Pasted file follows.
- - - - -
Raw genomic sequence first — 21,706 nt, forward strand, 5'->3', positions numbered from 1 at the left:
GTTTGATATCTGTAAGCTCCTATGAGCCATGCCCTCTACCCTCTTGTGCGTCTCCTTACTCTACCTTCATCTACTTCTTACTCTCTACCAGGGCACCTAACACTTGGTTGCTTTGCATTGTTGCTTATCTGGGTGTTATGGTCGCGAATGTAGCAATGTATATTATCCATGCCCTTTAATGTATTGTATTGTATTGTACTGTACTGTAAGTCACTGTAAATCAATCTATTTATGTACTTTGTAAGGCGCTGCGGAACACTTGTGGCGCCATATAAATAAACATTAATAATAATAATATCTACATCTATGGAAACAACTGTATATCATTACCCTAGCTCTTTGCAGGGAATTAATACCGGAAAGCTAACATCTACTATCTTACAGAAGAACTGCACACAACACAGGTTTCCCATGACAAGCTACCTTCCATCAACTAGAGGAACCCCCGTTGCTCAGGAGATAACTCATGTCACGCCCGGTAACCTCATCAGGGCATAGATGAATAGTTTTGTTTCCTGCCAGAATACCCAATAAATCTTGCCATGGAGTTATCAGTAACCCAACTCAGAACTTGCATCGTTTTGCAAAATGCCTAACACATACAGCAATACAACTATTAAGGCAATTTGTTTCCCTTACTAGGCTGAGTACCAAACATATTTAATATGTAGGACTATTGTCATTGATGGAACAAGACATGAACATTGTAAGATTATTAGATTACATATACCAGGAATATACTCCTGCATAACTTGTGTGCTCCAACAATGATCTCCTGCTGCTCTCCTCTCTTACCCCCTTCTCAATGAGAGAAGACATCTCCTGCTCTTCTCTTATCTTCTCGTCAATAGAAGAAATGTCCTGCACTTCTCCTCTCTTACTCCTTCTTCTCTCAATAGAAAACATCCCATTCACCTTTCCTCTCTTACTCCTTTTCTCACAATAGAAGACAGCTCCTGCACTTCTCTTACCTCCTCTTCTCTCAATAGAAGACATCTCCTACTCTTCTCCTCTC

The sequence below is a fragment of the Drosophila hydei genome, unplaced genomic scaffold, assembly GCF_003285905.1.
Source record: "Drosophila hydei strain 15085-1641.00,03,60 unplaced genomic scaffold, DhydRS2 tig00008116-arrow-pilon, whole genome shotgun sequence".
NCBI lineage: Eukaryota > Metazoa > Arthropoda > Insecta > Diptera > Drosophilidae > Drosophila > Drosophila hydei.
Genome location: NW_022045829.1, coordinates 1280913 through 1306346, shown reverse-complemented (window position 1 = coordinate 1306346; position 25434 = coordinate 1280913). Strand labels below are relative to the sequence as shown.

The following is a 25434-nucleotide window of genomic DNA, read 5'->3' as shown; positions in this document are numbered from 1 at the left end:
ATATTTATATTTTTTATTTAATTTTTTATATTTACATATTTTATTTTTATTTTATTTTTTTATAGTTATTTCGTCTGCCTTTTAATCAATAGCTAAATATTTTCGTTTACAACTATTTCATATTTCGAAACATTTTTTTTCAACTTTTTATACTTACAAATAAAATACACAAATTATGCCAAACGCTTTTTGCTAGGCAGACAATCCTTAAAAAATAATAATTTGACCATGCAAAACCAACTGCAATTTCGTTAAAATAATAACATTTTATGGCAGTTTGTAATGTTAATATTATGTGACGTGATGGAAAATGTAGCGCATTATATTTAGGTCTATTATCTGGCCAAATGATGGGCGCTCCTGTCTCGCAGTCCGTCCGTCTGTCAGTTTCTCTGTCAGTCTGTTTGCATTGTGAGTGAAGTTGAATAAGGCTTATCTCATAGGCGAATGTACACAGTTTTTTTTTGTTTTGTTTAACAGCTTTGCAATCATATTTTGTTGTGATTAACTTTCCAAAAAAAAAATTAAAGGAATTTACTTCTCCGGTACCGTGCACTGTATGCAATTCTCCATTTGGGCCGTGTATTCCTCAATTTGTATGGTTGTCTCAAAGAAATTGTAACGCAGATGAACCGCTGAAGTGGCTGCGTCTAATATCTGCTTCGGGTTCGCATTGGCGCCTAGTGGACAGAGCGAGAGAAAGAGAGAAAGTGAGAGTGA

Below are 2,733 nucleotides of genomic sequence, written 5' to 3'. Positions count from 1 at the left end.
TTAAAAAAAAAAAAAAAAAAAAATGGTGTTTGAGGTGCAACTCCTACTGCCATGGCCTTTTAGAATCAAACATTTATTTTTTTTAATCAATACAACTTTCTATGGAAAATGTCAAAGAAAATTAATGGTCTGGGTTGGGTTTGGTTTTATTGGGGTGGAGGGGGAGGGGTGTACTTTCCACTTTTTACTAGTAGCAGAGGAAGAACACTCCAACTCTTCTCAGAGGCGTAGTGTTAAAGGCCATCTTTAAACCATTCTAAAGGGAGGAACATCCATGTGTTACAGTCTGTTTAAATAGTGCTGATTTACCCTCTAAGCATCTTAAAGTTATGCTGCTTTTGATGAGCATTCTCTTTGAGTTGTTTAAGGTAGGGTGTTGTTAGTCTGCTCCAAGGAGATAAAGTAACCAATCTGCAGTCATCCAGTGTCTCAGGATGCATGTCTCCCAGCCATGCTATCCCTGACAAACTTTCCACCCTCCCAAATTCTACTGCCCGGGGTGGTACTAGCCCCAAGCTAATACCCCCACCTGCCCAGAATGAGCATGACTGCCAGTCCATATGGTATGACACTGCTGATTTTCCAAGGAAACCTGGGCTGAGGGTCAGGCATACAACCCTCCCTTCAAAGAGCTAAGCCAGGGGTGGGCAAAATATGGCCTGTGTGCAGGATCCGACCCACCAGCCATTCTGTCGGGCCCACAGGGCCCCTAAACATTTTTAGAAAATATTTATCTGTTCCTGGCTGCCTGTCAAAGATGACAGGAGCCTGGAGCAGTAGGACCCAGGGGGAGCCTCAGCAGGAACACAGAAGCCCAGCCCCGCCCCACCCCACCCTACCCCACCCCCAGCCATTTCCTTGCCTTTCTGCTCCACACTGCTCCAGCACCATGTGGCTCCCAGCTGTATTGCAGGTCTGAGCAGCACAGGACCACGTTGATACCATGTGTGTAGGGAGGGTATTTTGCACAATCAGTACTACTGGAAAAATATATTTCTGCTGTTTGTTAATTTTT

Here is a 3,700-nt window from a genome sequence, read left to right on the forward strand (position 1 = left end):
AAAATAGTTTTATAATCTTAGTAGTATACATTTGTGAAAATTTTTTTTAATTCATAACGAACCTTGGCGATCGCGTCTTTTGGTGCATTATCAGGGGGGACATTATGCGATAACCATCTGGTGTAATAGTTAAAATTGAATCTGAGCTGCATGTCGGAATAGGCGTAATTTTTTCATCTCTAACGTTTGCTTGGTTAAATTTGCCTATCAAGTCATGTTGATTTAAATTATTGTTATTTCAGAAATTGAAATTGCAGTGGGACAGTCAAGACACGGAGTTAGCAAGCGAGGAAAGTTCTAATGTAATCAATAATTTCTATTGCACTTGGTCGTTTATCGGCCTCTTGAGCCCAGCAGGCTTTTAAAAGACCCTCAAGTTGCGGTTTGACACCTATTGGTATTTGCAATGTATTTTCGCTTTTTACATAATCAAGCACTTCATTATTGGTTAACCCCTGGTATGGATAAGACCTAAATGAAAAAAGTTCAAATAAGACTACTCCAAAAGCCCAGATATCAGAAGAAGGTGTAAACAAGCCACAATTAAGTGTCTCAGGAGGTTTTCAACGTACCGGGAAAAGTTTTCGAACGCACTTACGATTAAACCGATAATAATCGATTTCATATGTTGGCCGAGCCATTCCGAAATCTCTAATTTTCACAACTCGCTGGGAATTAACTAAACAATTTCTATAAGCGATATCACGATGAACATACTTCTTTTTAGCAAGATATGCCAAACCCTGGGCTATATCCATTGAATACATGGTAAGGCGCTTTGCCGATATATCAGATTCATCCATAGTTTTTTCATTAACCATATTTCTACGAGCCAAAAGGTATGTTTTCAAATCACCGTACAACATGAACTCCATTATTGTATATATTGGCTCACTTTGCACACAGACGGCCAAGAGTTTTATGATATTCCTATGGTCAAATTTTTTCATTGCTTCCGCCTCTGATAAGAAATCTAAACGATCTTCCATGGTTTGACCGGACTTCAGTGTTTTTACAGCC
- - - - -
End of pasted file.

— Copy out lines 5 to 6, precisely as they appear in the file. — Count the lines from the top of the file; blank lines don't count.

NCBI lineage: Eukaryota > Metazoa > Arthropoda > Insecta > Diptera > Drosophilidae > Drosophila > Drosophila hydei.
Genome location: NW_022045829.1, coordinates 1280913 through 1306346, shown reverse-complemented (window position 1 = coordinate 1306346; position 25434 = coordinate 1280913). Strand labels below are relative to the sequence as shown.